Liver Cancer

Liver cancer is uncommon in the United States but is common worldwide due to risk factors such as chronic hepatitis B and hepatitis C infections and aflatoxin exposure. Symptoms may include jaundice (a yellowing of the skin), pain in the upper abdomen, right shoulder blade pain, and weight loss. Doctors diagnose the condition using a combination of imaging tests and blood tests. Depending on the size of the tumor, treatment options may include removal of the tumor, liver transplantation, targeted therapies, chemotherapy, and sometimes radiation therapy.

Liver cancer arises in the liver, an organ located beneath your lower ribs on the right side of your abdomen. It's important to distinguish primary liver cancer (hepatocellular carcinoma) and bile duct cancer (cholangiocarcinoma) from tumors which begin in other places of the body and spread to the liver (liver metastases). Liver metastases are much more common than primary liver cancers and are treated in the way that a primary cancer (such as lung cancer or breast cancer) are treated, instead of the way that primary liver cancer is treated.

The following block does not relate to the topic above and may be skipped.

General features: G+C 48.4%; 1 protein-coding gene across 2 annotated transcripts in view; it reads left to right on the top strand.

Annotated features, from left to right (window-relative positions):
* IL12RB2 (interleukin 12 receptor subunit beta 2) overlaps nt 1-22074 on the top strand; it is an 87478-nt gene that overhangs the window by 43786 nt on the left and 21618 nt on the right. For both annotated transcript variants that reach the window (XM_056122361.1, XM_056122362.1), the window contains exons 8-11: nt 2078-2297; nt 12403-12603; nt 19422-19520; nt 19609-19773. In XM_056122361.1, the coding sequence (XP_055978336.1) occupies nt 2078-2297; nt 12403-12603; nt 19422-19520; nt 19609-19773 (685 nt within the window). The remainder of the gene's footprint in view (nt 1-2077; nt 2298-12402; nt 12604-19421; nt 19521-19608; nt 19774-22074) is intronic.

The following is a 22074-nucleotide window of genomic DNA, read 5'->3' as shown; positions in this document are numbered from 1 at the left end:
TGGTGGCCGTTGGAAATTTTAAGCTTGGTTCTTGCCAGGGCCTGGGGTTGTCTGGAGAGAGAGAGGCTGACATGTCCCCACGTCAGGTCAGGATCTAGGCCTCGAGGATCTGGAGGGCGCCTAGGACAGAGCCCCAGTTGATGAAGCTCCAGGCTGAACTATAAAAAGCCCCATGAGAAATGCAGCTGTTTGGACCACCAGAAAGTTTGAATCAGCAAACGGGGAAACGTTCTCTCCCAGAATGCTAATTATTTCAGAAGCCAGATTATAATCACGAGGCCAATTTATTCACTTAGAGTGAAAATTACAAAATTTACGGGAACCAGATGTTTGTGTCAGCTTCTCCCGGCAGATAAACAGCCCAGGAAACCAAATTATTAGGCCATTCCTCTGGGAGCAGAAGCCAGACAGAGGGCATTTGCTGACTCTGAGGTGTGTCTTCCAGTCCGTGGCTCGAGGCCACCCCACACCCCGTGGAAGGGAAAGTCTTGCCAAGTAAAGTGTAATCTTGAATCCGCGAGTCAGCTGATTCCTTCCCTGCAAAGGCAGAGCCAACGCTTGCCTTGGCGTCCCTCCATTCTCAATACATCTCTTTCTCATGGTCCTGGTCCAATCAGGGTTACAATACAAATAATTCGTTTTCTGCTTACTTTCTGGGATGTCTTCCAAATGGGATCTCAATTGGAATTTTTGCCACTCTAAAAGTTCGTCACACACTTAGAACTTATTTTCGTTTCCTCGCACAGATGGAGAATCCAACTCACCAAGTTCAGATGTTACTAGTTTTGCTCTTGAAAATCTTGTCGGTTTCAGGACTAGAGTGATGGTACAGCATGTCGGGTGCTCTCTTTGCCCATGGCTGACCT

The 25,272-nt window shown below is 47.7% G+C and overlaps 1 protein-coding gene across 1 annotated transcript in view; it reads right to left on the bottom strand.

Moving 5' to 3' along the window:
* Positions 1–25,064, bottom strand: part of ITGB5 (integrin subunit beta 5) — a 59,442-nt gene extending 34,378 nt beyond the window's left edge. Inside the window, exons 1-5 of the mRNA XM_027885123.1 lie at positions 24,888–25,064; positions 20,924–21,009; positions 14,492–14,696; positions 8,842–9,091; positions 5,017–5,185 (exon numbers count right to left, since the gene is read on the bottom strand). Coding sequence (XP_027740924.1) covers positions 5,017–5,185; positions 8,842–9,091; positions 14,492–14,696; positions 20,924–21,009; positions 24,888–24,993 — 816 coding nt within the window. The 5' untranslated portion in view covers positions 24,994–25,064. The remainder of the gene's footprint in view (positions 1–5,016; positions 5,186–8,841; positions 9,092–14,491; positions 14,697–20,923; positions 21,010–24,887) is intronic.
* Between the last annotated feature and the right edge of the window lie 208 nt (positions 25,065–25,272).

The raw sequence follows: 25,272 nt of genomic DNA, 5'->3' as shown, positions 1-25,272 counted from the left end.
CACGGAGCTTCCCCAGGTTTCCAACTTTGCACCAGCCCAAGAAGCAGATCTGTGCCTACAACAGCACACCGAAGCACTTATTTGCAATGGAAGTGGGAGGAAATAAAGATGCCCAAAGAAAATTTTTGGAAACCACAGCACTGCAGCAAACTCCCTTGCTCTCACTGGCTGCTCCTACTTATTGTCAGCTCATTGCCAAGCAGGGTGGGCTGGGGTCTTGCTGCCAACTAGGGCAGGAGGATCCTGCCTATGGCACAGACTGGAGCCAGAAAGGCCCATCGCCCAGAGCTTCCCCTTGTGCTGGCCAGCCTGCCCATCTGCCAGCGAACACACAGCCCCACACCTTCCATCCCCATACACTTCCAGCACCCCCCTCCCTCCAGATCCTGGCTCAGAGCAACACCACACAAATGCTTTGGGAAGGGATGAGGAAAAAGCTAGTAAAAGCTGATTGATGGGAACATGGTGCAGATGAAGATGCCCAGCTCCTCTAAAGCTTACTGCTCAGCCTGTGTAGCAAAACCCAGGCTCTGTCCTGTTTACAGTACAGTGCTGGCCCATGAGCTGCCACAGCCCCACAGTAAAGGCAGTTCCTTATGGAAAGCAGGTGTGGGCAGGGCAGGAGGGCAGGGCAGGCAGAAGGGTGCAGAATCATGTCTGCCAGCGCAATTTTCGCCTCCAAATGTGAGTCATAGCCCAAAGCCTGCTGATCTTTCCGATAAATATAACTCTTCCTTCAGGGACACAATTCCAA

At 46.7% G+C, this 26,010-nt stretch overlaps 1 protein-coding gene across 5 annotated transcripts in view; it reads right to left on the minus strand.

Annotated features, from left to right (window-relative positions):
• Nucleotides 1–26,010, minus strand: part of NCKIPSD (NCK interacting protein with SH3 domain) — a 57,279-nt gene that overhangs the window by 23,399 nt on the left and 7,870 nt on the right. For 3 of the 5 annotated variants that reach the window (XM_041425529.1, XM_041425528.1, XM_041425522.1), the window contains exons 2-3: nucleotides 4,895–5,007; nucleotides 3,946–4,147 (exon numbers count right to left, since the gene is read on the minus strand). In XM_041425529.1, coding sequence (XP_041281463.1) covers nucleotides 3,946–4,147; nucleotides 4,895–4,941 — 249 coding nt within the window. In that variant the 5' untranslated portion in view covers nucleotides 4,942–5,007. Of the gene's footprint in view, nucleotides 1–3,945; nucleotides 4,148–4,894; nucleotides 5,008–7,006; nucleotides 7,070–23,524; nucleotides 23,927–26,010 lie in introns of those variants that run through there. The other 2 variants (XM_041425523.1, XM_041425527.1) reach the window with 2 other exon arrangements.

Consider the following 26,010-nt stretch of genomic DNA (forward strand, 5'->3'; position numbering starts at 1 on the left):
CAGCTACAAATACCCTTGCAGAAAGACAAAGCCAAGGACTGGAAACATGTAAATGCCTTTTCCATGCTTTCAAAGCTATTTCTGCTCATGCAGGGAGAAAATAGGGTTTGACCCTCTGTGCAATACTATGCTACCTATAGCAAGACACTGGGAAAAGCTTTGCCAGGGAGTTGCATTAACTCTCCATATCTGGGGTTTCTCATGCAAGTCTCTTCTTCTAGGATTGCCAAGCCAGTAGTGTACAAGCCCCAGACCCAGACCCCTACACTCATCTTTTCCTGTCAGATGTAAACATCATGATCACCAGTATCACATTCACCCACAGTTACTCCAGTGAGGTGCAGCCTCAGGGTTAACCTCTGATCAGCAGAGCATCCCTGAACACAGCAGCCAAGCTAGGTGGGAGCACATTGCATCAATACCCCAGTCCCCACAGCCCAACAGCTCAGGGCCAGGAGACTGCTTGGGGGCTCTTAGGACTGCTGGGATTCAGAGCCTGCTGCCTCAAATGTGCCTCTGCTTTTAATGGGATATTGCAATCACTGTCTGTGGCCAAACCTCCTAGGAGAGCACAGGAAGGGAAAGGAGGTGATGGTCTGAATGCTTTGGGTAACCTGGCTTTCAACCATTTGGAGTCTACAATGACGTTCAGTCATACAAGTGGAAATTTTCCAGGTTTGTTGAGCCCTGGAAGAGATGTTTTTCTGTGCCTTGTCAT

The functions of the liver are important to know as you look at the possible symptoms of the disease. The liver play roles in detoxifying substances, secreting bile to aid in digestion and making hormones that are important in the production of red blood cells.

In addition to the cancers mentioned above, there are less common types of liver cancer. A few of these include hepatoblastoma, a rare form of childhood cancer, and angiosarcoma of the liver. This review will focus primarily on primary liver cancer and bile duct cancer.


The signs and symptoms of liver cancer tend not to be noticed until the cancer reaches an advanced stage.

Liver cancer may trigger the following effects:

  • jaundice
  • abdominal pain
  • unexplained weight loss
  • an enlarged liver
  • fatigue
  • nausea
  • vomiting
  • back pain
  • itching
  • fever